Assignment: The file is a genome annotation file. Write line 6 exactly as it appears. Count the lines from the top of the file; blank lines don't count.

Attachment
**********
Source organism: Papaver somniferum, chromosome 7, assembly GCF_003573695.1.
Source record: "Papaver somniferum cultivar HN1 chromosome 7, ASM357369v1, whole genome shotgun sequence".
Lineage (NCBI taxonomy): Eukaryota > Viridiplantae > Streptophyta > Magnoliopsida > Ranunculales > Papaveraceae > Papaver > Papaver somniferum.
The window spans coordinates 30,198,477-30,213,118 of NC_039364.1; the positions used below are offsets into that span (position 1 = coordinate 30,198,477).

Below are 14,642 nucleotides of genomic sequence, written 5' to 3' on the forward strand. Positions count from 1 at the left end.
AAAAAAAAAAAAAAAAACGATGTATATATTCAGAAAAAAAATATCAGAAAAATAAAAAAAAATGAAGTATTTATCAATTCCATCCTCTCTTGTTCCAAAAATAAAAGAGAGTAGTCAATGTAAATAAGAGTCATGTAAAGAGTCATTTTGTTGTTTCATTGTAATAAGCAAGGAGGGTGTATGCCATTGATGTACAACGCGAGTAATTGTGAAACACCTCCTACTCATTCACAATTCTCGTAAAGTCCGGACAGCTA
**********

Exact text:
AAAAAAAAAAAAAAAAACGATGTATATATTCAGAAAAAAAATATCAGAAAAATAAAAAAAAATGAAGTATTTATCAATTCCATCCTCTCTTGTTCCAAAAATAAAAGAGAGTAGTCAATGTAAATAAGAGTCATGTAAAGAGTCATTTTGTTGTTTCATTGTAATAAGCAAGGAGGGTGTATGCCATTGATGTACAACGCGAGTAATTGTGAAACACCTCCTACTCATTCACAATTCTCGTAAAGTCCGGACAGCTA